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Help for Caregivers Blog

Keep up with some of the latest helpful information regarding caregiving from reliable sources.

3 Ways to Relieve Caregiver Burden

4/22/2022 12:00:00 AM

glass of waterIn my preceding post, I shared a link to the Burden Scale for Family Caregivers-Short version (BSFC-s), an evidence-based tool that shows how caregiving impacts the health of a caregiver. A low score indicates no increased risk for impaired health, which is very good news. However, higher scores warn of increased health risks due to caregiving.

When others depend on your care and quitting isn’t an option, preventing depletion is job number one. Finding relief is the next crucial step if you’re already stressed by caregiving. Use these three tips to help prevent and provide relief for caregiver burden.

  1. Pay attention to stress warning signs

    You can complete the BSFC-s as one way to evaluate your level of strain. Another way is to simply pay attention to your own physical and emotional stress symptoms, and to listen to feedback from family or friends. Over time, little stresses and strains add up. Heeding the stress warnings is a vitally important way to avoid becoming ill and unable to function. A story that circulates on the web, author unknown, vividly illustrates this point.

    When presenting a stress management class, the teacher raises a glass of water. Everyone expects to be asked the ultimate question, “Half-empty or half-full?” But she fools them all by instead asking, “How heavy is this glass of water?”

    Answers from the students range from 8 ounces to 20 ounces.

    With a knowing smile, the teacher replies, “The weight doesn’t matter. Its heaviness depends on the length of time I try to hold it.”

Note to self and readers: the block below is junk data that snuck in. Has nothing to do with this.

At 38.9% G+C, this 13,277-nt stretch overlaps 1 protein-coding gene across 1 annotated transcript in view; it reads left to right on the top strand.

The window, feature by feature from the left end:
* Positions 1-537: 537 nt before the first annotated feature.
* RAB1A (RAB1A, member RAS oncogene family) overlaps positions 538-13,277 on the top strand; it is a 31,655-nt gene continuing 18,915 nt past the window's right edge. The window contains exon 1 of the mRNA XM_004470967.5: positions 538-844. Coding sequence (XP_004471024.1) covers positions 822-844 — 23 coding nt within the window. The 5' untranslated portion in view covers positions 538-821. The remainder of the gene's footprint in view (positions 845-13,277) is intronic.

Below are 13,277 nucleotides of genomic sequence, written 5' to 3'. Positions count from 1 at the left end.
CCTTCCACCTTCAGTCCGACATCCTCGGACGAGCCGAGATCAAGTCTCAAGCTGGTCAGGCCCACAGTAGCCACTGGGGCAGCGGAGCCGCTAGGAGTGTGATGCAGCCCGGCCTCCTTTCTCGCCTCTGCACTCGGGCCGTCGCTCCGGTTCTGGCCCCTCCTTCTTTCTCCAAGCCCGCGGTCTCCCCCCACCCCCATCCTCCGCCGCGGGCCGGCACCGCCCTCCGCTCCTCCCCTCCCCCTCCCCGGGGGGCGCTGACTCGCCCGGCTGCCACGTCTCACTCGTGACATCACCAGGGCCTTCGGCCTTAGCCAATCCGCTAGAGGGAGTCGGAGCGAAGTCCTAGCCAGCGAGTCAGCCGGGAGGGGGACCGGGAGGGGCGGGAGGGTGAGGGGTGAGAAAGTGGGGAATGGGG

“If I hold it for a minute, that’s no problem; it will feel light. If I hold it for an hour, it will seem very heavy and that’s a problem. My arm will really hurt. If I try to hold it for a day, it will become too much to hold and that’s a disaster! I’ll need an ambulance! In each case, it’s the same weight, but the longer I hold it, the heavier it becomes.”

    — Unknown

    That’s the way it is with caregiver burden. If you give what seems like a manageable amount of care for too long without a break, the load grows increasingly heavy. If you ignore the stress warning signs and continue on without resting, your body and mind will hurt. Sooner or later the little load will become more than you can bear; no matter how much you want to, you won’t be able to carry on. Look, listen, and respond to the signs that you are carrying too much for too long.

  2. Take a break

    Like that glass of water, periodically you have to lay down your caregiving responsibilities and take time for respite. It’s the only way to refresh your energy and retain your strength for the long-term commitment of caregiving. You aren’t a caregiving machine that plugs into an electrical socket for energy. Your human energy is organic; it comes from within. It ebbs and flows; you are the one who must replenished it when your energy is spent. Whether short or long, taking any type of a respite break will allow you to recharge.

  3. Do something “nice” for yourself every day

    Respite is just one example of healthy self-care but there are many others. They include anything that takes care of your needs, not just those of others...anything that is enjoyable or pleasant, that brings you joy, peace, or inner calm. Small acts, when practiced daily, add up. They refill your depleted energy and relieve your sense of stress and burden. So take a deep breath when tense, enjoy a beautiful sunset, or listen to enjoyable music. These cost nothing but are valuable sources of healthy energy.

Do you hear “stress warning” signals? Could you use a break to restore your energy? What enjoyable or pleasant thing will you do today? Build energizing experiences, people, pastimes and habits into your day-to-day life. No matter how small, these investments in self-care will be good for both you and your loved ones.

As you do so much for others, remember to take good care of yourself, too…Jane